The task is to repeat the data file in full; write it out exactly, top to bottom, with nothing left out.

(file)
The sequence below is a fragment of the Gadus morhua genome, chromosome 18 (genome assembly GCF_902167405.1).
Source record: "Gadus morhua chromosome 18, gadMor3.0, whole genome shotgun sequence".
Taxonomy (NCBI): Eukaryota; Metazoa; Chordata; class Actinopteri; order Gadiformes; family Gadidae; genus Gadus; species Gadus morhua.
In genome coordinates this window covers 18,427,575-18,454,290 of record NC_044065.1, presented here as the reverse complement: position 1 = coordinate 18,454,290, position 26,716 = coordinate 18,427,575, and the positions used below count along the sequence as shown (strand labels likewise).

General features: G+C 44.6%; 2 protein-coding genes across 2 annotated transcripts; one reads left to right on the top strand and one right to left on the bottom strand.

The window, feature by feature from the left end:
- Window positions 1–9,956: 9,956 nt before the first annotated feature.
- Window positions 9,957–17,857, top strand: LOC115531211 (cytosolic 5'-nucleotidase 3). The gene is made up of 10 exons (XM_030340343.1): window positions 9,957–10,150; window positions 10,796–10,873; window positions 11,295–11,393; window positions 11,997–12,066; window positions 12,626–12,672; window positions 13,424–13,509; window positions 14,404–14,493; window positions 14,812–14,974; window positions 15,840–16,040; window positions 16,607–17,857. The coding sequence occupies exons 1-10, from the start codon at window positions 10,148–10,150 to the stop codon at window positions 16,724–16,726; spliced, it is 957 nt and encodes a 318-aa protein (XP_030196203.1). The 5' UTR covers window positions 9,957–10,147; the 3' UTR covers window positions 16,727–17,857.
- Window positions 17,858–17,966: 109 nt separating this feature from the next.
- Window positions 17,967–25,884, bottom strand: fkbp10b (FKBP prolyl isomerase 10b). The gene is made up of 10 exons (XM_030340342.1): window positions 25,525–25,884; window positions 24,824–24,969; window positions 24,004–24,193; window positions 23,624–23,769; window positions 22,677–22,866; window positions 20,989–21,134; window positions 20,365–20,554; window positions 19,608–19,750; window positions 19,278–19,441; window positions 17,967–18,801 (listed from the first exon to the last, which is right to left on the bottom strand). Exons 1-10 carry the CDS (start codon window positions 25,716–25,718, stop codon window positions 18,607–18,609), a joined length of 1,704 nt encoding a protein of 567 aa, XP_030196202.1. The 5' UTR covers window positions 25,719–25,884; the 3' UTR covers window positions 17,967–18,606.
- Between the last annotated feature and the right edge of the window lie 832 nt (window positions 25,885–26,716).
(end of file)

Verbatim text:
The sequence below is a fragment of the Gadus morhua genome, chromosome 18 (genome assembly GCF_902167405.1).
Source record: "Gadus morhua chromosome 18, gadMor3.0, whole genome shotgun sequence".
Taxonomy (NCBI): Eukaryota; Metazoa; Chordata; class Actinopteri; order Gadiformes; family Gadidae; genus Gadus; species Gadus morhua.
In genome coordinates this window covers 18,427,575-18,454,290 of record NC_044065.1, presented here as the reverse complement: position 1 = coordinate 18,454,290, position 26,716 = coordinate 18,427,575, and the positions used below count along the sequence as shown (strand labels likewise).

General features: G+C 44.6%; 2 protein-coding genes across 2 annotated transcripts; one reads left to right on the top strand and one right to left on the bottom strand.

The window, feature by feature from the left end:
- Window positions 1–9,956: 9,956 nt before the first annotated feature.
- Window positions 9,957–17,857, top strand: LOC115531211 (cytosolic 5'-nucleotidase 3). The gene is made up of 10 exons (XM_030340343.1): window positions 9,957–10,150; window positions 10,796–10,873; window positions 11,295–11,393; window positions 11,997–12,066; window positions 12,626–12,672; window positions 13,424–13,509; window positions 14,404–14,493; window positions 14,812–14,974; window positions 15,840–16,040; window positions 16,607–17,857. The coding sequence occupies exons 1-10, from the start codon at window positions 10,148–10,150 to the stop codon at window positions 16,724–16,726; spliced, it is 957 nt and encodes a 318-aa protein (XP_030196203.1). The 5' UTR covers window positions 9,957–10,147; the 3' UTR covers window positions 16,727–17,857.
- Window positions 17,858–17,966: 109 nt separating this feature from the next.
- Window positions 17,967–25,884, bottom strand: fkbp10b (FKBP prolyl isomerase 10b). The gene is made up of 10 exons (XM_030340342.1): window positions 25,525–25,884; window positions 24,824–24,969; window positions 24,004–24,193; window positions 23,624–23,769; window positions 22,677–22,866; window positions 20,989–21,134; window positions 20,365–20,554; window positions 19,608–19,750; window positions 19,278–19,441; window positions 17,967–18,801 (listed from the first exon to the last, which is right to left on the bottom strand). Exons 1-10 carry the CDS (start codon window positions 25,716–25,718, stop codon window positions 18,607–18,609), a joined length of 1,704 nt encoding a protein of 567 aa, XP_030196202.1. The 5' UTR covers window positions 25,719–25,884; the 3' UTR covers window positions 17,967–18,606.
- Between the last annotated feature and the right edge of the window lie 832 nt (window positions 25,885–26,716).